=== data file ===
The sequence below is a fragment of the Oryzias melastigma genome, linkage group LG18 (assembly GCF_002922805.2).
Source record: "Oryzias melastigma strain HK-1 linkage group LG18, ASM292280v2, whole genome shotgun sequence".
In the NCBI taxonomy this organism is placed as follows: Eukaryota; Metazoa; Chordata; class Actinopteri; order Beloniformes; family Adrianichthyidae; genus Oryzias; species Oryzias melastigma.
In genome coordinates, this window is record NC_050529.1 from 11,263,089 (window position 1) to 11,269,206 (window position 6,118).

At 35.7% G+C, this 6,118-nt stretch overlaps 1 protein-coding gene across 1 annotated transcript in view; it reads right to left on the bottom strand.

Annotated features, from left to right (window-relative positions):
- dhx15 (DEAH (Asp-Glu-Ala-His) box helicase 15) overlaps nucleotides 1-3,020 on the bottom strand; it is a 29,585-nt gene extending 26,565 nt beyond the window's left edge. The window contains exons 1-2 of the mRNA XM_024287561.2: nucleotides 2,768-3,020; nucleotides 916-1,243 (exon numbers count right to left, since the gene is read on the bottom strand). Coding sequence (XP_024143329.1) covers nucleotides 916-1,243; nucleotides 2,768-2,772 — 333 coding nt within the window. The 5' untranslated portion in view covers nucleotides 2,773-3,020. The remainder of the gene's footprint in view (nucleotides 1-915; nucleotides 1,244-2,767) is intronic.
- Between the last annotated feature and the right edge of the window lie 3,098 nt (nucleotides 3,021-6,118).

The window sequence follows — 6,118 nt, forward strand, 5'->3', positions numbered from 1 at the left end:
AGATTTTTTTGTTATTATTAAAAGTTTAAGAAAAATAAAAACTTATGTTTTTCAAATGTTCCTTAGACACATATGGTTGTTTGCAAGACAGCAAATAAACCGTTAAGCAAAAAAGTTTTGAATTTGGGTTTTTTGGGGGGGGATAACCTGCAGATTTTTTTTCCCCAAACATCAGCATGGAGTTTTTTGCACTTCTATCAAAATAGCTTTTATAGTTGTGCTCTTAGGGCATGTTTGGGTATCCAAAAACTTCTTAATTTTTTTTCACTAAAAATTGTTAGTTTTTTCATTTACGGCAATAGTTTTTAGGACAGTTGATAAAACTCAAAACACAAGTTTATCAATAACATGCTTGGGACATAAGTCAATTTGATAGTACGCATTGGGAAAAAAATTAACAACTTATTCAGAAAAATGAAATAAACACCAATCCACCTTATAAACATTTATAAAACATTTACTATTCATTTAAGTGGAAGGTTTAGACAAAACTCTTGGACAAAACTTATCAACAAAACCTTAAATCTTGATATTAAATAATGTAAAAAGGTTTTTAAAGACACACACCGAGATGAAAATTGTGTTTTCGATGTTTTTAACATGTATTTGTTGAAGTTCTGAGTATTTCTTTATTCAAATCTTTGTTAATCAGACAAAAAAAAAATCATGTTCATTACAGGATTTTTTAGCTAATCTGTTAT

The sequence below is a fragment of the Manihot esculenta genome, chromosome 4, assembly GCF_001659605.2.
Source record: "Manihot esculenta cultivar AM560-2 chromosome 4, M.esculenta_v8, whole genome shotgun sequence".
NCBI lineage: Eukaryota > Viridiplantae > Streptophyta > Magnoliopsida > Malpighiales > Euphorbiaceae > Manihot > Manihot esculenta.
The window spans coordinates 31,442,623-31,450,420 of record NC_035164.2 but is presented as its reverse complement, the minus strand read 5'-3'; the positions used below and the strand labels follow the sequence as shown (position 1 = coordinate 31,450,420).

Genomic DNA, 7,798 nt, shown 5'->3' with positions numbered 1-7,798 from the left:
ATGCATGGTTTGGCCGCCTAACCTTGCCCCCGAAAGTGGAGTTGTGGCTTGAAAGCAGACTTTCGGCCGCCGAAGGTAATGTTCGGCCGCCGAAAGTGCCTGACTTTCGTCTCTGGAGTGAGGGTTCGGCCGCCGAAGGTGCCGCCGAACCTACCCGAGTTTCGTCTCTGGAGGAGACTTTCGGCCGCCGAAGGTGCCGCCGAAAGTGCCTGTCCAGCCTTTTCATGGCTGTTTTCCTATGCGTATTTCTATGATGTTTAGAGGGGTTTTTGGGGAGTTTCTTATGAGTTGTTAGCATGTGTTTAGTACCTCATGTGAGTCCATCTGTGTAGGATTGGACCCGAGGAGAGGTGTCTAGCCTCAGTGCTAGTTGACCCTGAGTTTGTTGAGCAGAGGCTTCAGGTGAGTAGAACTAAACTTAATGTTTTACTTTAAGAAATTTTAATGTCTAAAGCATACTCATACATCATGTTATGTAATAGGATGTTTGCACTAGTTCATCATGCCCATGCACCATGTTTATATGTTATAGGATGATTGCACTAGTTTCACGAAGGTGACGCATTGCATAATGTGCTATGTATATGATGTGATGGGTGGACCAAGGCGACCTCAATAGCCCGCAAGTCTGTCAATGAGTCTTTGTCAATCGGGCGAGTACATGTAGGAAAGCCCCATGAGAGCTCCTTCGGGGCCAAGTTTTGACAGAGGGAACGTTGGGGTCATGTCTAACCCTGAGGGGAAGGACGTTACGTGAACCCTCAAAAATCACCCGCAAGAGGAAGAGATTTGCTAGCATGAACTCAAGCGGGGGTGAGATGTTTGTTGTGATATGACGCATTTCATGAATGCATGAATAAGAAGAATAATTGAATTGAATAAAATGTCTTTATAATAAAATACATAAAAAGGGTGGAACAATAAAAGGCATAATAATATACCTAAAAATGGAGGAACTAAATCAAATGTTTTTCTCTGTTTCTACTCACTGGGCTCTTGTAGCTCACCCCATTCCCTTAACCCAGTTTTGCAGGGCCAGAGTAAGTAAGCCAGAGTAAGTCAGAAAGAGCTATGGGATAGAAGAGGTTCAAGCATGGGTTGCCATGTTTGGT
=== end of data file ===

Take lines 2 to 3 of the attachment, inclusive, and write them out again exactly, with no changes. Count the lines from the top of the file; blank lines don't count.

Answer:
Source record: "Oryzias melastigma strain HK-1 linkage group LG18, ASM292280v2, whole genome shotgun sequence".
In the NCBI taxonomy this organism is placed as follows: Eukaryota; Metazoa; Chordata; class Actinopteri; order Beloniformes; family Adrianichthyidae; genus Oryzias; species Oryzias melastigma.